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Viswa February 2016

What is Apache Beam?

I was going through the Apache posts and found a new term called Beam. Can anybody explain what exactly Apache Beam is? I tried to google out but unable to get a clear answer.


Frances February 2016

Apache Beam is an open source, unified model for defining and executing data-parallel processing pipelines, as well as a set of language-specific SDKs for constructing pipelines and runtime-specific Runners for executing them.

The model behind Beam evolved from a number of internal Google data processing projects, including MapReduce, FlumeJava, and Millwheel. This model was originally known as the “Dataflow Model” and first implemented as Google Cloud Dataflow -- including a Java SDK on GitHub for writing pipelines and fully managed service for executing them on Google Cloud Platform. Others in the community began writing extensions, including a Spark Runner, Flink Runner, and Scala SDK.

In January 2016, Google and a number of partners submitted the Dataflow Programming Model and SDKs portion as an Apache Incubator Proposal, under the name Apache Beam (unified Batch + strEAM processing).

We're currently working hard to get the Beam site up and running over the next couple weeks, but in the meantime you can learn more about the Beam Model, though still under the original name of Dataflow, in the World Beyond Batch: Streaming 101 and Streaming 102 posts on O’Reilly’s Radar site, and the

nealmcb March 2016

Apache Beam (Batch + strEAM) is a model and set of APIs for doing both batch and streaming data processing. It was open-sourced by Google (with Cloudera and PayPal) in 2016 via an Apache incubator project.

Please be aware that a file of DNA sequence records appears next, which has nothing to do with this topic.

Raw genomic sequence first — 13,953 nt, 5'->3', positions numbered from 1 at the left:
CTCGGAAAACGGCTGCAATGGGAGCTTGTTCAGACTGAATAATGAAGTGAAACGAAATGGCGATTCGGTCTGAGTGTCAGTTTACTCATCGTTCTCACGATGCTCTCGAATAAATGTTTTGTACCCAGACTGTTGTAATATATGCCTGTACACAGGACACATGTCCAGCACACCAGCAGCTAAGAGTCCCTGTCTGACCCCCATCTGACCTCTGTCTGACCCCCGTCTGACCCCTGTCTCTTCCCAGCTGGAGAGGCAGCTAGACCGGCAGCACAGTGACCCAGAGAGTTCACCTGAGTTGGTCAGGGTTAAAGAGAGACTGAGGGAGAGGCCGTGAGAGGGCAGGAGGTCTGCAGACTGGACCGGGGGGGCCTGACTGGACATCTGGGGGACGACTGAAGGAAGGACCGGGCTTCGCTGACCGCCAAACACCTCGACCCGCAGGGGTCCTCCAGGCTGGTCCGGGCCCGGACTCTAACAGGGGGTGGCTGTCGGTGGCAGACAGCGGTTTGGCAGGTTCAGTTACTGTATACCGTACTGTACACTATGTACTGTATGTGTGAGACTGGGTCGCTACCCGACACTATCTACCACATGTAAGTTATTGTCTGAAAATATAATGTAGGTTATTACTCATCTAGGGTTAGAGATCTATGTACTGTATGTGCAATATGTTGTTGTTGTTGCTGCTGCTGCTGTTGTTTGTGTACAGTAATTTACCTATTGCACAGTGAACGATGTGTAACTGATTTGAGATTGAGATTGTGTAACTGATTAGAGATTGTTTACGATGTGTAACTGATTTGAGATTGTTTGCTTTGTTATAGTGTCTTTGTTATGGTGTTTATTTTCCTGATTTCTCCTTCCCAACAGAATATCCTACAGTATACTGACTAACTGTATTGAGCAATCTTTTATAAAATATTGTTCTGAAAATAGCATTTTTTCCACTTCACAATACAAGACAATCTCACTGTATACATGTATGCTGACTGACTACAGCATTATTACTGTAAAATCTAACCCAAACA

The page Dataflow/Beam & Spark: A Programming Model Comparison - Cloud Dataflow contrasts the Beam API with Apache Spark, which has been hugely successful at bringing a modern, flexible API and set of optimization techniques for both batch and streaming to the Hadoop world and beyond.

Beam tries to take all that a step further via a model that makes it easy to describe the various aspects of the out-of-order processing that often is an issue when combining batch and streaming processing, as described in that Programming Model Comparison.

In particular, to quote from the comparison, The Dataflow model is designed to address, elegantly and in a way that is more modular, robust and easier to maintain:

... the four critical questions all data processing practitioners must attempt to answer when building their pipelines:

  • What results are calculated? Sums, joins, histograms, machine learning models?
  • Where in event time are results calculated? Does the time each event originally occurred affect results? Are results aggregated in fixed windows, sessions, or a single global window?
  • When in processing time are results materialized? Does the time each event is observed within the system affect results? When are results emitted? Speculatively, as data evolve? When data arrive late and results must be revised? Some combination of these?
  • How do refinements of results relate? If additional data arrive and results chang

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